Response stories

The road to acceptance: the story of Eraj from Tajikistan

National REActors were approached by Eraj (name changed), a 46-year-old man living with HIV. The client had a history of injecting drug use and had been incarcerated. He heard about REActors from an acquaintance with whom he attends an opioid substitution therapy (OST) program. Eraj said he learned of his HIV status in prison in 2019 and has not taken antiretroviral therapy (ART) since then due to negative information about the medication. Having recently left prison, he had already been attending drug treatment and receiving substitution therapy for two weeks. The doctor strongly recommended starting HIV treatment, but Eraj was not ready due to negative beliefs. 

But the main reason for turning to REActors was stigma and discrimination from his family. Eraj was given a small room and separate utensils, and his children were forbidden to go near him. His mother constantly reminds him of his past as a prisoner and drug user, fearing that he may infect the whole family. The family does not believe his words as he has often lied to them. Eraj asked REActor to talk to his family to dispel myths about HIV and explain the importance of treatment. He said he could no longer tolerate this attitude and hoped for help.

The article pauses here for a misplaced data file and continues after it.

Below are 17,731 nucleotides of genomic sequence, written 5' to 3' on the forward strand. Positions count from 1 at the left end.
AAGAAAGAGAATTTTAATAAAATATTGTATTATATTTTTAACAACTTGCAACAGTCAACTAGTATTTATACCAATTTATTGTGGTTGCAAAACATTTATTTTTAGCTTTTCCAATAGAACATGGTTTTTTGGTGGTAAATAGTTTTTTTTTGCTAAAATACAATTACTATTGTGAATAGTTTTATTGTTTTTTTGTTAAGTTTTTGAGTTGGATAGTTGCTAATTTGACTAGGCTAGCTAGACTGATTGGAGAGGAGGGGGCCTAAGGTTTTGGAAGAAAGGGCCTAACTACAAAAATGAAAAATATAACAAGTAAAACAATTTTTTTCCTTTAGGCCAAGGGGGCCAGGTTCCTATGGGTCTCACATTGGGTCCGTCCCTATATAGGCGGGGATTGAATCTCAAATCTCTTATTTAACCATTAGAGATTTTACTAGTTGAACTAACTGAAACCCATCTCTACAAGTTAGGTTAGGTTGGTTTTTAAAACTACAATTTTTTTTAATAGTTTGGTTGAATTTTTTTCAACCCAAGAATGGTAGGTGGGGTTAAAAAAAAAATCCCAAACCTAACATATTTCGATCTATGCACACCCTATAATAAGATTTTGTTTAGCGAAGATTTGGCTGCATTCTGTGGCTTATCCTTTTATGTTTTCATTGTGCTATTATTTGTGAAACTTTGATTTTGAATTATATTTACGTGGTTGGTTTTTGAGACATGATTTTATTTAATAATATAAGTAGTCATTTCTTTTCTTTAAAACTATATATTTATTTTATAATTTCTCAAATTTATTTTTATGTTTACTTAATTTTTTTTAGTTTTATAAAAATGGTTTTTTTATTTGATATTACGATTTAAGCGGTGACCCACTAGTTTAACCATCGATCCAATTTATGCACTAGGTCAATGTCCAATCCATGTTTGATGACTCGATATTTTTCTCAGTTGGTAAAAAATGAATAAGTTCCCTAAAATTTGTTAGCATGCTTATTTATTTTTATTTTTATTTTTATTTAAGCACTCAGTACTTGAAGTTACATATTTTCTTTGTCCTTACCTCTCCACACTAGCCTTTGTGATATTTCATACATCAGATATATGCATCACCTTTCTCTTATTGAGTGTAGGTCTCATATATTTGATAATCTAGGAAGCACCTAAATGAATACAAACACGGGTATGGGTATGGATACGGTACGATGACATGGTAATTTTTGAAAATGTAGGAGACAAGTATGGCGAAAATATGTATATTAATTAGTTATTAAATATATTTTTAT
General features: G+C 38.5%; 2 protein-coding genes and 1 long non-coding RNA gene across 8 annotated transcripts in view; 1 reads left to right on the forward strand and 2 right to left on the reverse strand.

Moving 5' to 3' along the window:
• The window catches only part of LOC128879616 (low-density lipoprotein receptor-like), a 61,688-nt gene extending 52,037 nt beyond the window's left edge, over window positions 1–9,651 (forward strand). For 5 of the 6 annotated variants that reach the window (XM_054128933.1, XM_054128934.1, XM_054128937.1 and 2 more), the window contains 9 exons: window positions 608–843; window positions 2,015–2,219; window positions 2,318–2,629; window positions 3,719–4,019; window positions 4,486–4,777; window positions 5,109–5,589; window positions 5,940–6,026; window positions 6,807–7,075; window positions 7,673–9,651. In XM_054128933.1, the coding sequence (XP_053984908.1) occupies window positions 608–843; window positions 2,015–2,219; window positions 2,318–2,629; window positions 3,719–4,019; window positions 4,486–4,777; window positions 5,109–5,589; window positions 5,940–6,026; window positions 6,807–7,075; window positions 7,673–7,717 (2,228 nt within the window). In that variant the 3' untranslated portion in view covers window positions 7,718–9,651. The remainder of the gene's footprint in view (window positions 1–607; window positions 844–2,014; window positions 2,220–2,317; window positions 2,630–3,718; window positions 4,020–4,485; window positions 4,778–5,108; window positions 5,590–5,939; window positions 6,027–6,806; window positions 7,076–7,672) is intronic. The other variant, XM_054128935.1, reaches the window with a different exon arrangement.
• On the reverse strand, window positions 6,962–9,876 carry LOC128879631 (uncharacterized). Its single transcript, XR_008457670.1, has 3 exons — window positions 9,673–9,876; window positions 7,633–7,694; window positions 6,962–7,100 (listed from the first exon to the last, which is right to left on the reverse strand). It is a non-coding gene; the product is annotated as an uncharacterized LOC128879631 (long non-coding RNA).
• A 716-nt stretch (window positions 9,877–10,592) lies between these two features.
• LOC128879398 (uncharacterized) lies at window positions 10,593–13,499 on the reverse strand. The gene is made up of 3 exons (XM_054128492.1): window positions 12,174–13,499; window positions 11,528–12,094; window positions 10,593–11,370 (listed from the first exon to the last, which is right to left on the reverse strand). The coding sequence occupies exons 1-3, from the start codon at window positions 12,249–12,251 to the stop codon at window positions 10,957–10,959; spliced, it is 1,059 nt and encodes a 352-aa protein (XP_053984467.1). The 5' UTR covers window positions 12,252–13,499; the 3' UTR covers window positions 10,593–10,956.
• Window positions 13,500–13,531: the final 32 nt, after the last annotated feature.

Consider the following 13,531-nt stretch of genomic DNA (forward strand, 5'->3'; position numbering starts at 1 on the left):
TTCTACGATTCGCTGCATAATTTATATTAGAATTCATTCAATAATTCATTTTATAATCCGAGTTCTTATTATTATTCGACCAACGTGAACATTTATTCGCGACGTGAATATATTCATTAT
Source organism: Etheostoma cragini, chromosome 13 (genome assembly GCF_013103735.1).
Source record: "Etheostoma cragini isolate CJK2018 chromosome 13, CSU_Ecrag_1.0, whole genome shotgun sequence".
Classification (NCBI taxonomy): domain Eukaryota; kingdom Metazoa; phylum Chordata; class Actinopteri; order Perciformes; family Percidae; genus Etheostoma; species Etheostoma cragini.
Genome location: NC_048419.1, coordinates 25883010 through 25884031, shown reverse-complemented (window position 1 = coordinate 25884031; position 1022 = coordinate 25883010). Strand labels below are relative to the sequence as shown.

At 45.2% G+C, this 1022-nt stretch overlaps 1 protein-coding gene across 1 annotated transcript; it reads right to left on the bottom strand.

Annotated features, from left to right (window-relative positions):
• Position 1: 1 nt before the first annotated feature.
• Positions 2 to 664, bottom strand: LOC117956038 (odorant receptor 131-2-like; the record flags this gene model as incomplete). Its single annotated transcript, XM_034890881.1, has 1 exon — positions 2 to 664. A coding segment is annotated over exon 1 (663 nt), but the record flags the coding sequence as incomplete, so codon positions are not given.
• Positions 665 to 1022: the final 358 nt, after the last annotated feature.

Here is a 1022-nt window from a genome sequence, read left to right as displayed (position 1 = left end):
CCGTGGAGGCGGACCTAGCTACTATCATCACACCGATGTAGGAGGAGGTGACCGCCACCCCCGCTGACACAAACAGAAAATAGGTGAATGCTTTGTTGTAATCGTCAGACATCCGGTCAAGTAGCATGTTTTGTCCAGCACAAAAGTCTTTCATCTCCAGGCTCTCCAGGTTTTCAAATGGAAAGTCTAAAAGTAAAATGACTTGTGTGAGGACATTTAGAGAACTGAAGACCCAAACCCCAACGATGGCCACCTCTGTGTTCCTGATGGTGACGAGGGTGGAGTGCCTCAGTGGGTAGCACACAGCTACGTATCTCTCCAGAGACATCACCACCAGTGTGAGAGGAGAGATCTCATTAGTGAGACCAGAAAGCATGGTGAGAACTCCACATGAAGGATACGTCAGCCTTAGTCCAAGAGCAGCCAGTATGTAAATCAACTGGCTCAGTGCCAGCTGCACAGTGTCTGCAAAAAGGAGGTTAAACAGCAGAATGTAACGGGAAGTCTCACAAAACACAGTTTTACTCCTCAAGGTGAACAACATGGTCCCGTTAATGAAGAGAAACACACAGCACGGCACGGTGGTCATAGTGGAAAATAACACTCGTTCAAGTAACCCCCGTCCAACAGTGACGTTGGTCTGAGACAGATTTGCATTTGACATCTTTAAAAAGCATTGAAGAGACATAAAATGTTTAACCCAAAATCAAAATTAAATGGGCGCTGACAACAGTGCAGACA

The REActor listened to the man and gave him full information about HIV, AIDS, and ART, explaining the importance of starting treatment. She explained about her organization and services, offering to visit his home to talk to his family. The REActor asked the man to discuss with his mother first to ensure that the family was ready to talk. Three days later, the paralegal visited their home where all family members were gathered. She introduced herself and explained what HIV is, how it is transmitted, and why ART is vital. Eraj’s brother asked questions about substitution therapy, expressing his displeasure that it was also a drug, and blamed him for the problems. The REActor explained that OST is a legitimate form of treatment and that HIV can be controlled with ART. She asked the family to support Eraj through the process, warning that without help he could relapse. The family eventually decided to give Eraj another chance on the condition that he start treatment and work on himself.

A week after the visit, the REActor called Eraj to see how he was doing. He reported that he had started taking ART, was visiting the OST site, came home on time, and his brother had arranged for him to work as a construction assistant. He was happy that life was getting better and thanked me for the help.

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